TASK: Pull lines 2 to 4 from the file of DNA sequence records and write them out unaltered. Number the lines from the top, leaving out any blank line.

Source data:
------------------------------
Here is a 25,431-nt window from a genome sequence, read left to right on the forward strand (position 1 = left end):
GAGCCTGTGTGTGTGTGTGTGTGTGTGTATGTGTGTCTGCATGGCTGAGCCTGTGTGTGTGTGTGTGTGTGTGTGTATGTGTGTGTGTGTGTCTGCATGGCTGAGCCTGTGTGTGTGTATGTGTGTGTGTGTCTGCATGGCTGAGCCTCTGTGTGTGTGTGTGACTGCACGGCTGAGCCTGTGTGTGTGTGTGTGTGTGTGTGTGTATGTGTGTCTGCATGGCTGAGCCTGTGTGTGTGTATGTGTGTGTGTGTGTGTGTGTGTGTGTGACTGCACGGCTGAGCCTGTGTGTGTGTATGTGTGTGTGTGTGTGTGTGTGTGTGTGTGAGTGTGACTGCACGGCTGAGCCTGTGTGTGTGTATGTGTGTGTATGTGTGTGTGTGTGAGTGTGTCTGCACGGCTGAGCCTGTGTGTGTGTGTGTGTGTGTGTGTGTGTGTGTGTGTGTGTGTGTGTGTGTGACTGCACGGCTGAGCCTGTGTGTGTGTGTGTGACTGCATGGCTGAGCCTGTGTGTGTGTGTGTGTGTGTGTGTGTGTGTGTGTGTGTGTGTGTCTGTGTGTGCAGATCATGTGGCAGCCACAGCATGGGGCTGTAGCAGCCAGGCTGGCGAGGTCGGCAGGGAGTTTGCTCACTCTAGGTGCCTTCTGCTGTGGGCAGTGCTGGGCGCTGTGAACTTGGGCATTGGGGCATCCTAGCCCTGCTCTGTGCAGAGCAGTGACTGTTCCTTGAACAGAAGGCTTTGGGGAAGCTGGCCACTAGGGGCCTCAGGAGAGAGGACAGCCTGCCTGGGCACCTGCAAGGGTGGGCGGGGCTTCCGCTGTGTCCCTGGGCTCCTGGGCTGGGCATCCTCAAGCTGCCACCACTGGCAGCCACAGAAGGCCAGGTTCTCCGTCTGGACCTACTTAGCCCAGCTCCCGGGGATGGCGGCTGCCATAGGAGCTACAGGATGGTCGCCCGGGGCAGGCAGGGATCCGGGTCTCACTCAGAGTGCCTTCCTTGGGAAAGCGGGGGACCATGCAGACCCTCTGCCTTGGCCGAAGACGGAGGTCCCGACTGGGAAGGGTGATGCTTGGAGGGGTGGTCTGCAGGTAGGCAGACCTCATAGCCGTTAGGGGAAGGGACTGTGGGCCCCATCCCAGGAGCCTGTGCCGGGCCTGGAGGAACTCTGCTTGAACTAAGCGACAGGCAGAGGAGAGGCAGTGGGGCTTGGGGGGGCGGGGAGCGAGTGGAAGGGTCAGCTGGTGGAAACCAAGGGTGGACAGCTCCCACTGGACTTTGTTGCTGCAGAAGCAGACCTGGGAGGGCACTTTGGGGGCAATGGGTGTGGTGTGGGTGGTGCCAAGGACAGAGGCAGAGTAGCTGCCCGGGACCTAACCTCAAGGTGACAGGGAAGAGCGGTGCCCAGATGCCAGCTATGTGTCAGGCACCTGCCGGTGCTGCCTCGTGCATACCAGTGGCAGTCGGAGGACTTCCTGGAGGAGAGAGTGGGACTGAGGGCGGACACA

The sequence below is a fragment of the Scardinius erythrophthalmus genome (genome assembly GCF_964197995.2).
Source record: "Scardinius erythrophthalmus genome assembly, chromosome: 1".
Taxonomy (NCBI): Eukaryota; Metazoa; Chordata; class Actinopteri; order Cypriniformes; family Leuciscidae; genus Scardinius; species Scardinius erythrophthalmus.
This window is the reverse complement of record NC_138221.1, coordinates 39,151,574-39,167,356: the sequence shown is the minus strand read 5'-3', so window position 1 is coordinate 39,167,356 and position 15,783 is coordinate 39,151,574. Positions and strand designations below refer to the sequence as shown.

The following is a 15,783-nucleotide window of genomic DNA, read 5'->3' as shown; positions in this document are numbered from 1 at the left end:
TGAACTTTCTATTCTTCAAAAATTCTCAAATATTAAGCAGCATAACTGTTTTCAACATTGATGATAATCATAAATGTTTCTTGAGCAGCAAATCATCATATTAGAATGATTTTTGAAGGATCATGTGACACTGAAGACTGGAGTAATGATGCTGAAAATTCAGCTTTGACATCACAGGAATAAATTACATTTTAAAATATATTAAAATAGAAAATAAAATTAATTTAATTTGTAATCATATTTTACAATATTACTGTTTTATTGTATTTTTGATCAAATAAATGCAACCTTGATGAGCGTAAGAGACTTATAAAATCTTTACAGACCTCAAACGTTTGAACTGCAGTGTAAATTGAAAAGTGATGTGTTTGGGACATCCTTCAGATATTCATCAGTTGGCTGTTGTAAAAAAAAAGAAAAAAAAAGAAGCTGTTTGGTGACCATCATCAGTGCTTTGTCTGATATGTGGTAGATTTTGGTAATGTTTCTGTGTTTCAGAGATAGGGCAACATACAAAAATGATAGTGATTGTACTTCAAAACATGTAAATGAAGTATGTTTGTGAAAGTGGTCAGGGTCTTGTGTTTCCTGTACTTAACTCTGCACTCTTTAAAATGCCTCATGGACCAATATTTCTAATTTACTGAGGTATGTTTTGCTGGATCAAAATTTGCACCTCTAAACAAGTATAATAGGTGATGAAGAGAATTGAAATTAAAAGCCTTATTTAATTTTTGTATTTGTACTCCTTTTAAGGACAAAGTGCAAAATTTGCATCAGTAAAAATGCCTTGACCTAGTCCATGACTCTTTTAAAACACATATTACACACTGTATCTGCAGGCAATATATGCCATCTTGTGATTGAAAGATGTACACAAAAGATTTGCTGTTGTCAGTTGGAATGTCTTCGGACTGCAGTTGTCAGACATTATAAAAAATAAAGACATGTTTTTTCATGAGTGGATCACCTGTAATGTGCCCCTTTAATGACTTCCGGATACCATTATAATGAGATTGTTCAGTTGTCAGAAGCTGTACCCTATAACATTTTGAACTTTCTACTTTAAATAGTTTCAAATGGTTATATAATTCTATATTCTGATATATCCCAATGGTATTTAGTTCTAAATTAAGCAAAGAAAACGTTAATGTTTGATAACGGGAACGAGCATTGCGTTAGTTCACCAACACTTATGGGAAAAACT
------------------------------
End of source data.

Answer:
GAGCCTGTGTGTGTGTGTGTGTGTGTGTATGTGTGTCTGCATGGCTGAGCCTGTGTGTGTGTGTGTGTGTGTGTGTATGTGTGTGTGTGTGTCTGCATGGCTGAGCCTGTGTGTGTGTATGTGTGTGTGTGTCTGCATGGCTGAGCCTCTGTGTGTGTGTGTGACTGCACGGCTGAGCCTGTGTGTGTGTGTGTGTGTGTGTGTGTATGTGTGTCTGCATGGCTGAGCCTGTGTGTGTGTATGTGTGTGTGTGTGTGTGTGTGTGTGTGACTGCACGGCTGAGCCTGTGTGTGTGTATGTGTGTGTGTGTGTGTGTGTGTGTGTGTGAGTGTGACTGCACGGCTGAGCCTGTGTGTGTGTATGTGTGTGTATGTGTGTGTGTGTGAGTGTGTCTGCACGGCTGAGCCTGTGTGTGTGTGTGTGTGTGTGTGTGTGTGTGTGTGTGTGTGTGTGTGTGTGACTGCACGGCTGAGCCTGTGTGTGTGTGTGTGACTGCATGGCTGAGCCTGTGTGTGTGTGTGTGTGTGTGTGTGTGTGTGTGTGTGTGTGTGTCTGTGTGTGCAGATCATGTGGCAGCCACAGCATGGGGCTGTAGCAGCCAGGCTGGCGAGGTCGGCAGGGAGTTTGCTCACTCTAGGTGCCTTCTGCTGTGGGCAGTGCTGGGCGCTGTGAACTTGGGCATTGGGGCATCCTAGCCCTGCTCTGTGCAGAGCAGTGACTGTTCCTTGAACAGAAGGCTTTGGGGAAGCTGGCCACTAGGGGCCTCAGGAGAGAGGACAGCCTGCCTGGGCACCTGCAAGGGTGGGCGGGGCTTCCGCTGTGTCCCTGGGCTCCTGGGCTGGGCATCCTCAAGCTGCCACCACTGGCAGCCACAGAAGGCCAGGTTCTCCGTCTGGACCTACTTAGCCCAGCTCCCGGGGATGGCGGCTGCCATAGGAGCTACAGGATGGTCGCCCGGGGCAGGCAGGGATCCGGGTCTCACTCAGAGTGCCTTCCTTGGGAAAGCGGGGGACCATGCAGACCCTCTGCCTTGGCCGAAGACGGAGGTCCCGACTGGGAAGGGTGATGCTTGGAGGGGTGGTCTGCAGGTAGGCAGACCTCATAGCCGTTAGGGGAAGGGACTGTGGGCCCCATCCCAGGAGCCTGTGCCGGGCCTGGAGGAACTCTGCTTGAACTAAGCGACAGGCAGAGGAGAGGCAGTGGGGCTTGGGGGGGCGGGGAGCGAGTGGAAGGGTCAGCTGGTGGAAACCAAGGGTGGACAGCTCCCACTGGACTTTGTTGCTGCAGAAGCAGACCTGGGAGGGCACTTTGGGGGCAATGGGTGTGGTGTGGGTGGTGCCAAGGACAGAGGCAGAGTAGCTGCCCGGGACCTAACCTCAAGGTGACAGGGAAGAGCGGTGCCCAGATGCCAGCTATGTGTCAGGCACCTGCCGGTGCTGCCTCGTGCATACCAGTGGCAGTCGGAGGACTTCCTGGAGGAGAGAGTGGGACTGAGGGCGGACACA

The sequence below is a fragment of the Scardinius erythrophthalmus genome (genome assembly GCF_964197995.2).
Source record: "Scardinius erythrophthalmus genome assembly, chromosome: 1".